Before the started we were advised to make sure of our plant identification, which was rather ironic as the second plant we stopped at was described as ‘borage’, and its uses outlined. The plant was actually comfrey, the same family (Boraginacea) but, I think, an even more interesting plant than borage.
When I lived in Oxfordshire I grew both on my allotment (I don’t have an allotment here because our dilatory Parish Council can’t seem to find any suitable land… and I’m not sure I’d have the time to commit to one, not with the writing, nowadays.)
Comfrey’s leaves can be made into a very stinky but potassium rich plant food. They break down readily to a brown liquor which you can dilute and water onto fruiting plants like tomatoes. The leaves and roots also contain a substance called allantoin, which encourages cell division and so helps healing. Traditionally it was used in poultices, hence its common name of knitbone. People have eaten the leaves cooked like spinach, but this is not to be recommended because there are reports that people who eat a lot of comfrey have higher incidences of stomach cancer. This is hardly surprising if it contains something which stimulates cell division. It’s also implicated in liver disease, so it’s not something to eat on a regular basis. This is a pity, though, as the leaves are rich in protein.(It’s a fallacy that just because something is natural, it’s safe. If something has healing properties it will have side effects for some.)
This brings me on to the other warning we were given. Sometimes plants may be defined as edible, but people can have allergies to some edible plants, so it’s wise to test first by tucking a bit between the teeth and the gum and wait for tingling which could indicate allergy. If that’s doesn’t happen, chew a morsel. If that’s OK, the plant food is probably OK. (This is not a way to test if a plant is poisonous, but more if you have a personal intolerance to it.)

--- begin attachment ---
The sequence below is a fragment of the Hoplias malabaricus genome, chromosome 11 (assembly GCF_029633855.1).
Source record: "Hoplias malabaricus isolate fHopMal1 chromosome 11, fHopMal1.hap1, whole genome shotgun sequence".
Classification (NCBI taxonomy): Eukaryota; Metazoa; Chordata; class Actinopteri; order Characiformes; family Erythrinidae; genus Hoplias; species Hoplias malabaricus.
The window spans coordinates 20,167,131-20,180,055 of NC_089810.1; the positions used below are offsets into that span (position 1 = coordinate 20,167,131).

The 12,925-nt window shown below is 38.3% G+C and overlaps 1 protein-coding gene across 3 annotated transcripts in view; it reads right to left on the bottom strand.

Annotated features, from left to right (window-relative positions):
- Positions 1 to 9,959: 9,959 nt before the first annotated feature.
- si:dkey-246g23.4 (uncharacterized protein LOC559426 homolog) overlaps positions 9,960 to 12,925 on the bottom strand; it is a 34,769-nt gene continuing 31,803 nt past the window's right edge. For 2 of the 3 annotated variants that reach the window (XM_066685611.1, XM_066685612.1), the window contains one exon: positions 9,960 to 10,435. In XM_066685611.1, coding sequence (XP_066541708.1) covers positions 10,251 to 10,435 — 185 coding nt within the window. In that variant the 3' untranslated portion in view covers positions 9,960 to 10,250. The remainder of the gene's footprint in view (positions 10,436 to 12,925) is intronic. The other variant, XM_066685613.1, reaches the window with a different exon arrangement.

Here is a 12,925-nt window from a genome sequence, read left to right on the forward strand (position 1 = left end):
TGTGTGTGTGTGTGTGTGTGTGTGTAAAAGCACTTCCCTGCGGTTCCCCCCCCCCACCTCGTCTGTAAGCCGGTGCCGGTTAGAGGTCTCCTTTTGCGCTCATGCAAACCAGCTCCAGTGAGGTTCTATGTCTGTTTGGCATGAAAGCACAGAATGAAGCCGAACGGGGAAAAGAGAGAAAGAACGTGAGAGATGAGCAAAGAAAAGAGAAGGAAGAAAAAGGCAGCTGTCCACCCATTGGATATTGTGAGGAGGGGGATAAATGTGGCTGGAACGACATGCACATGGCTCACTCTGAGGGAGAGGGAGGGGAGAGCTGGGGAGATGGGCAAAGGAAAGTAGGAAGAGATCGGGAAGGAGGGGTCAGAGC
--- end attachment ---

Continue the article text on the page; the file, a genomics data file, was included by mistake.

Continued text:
Some plants are downright poisonous. I fear it would be quite easy to muddle comfrey with foxgloves when they’re not in flower. You have to go on touch as well as looks, and be careful and very sure before you eat. Even some plants which are grown as food plants, such as American Land Cress, can be mildly toxic in large quantities.
Other hazards are farm sprays, roadside pollution and dog ‘messages’.
Most people know you can eat stinging nettles, the first plant we looked at. It’s a bit late in the year now, and the leaves have grown grainy now that it has flowered. The younger shoots are what are gathered for cooking. The event leaders had ready prepared some nettle soup for us to try. Gloves are recommended when harvesting.
I have often fancied making nettle soup but never got round to it. I have made liquid fertiliser out of nettles in the same way as with comfrey. People used to gather mature nettles for the fibres which can be spun and woven into cloth. It’s not as strong as linen and cotton, though.
Next we looked at blackberry leaves. They can be used in a tea. We looked round the rather lovely garden. Lavender flowers have been used in cooking and as a scent for millennia. I think we were looking to use the seeds that day, but instead some leaves were taken for use in pancakes.
We looked at but didn’t gather any Achemilla mollis as the plant was rather small.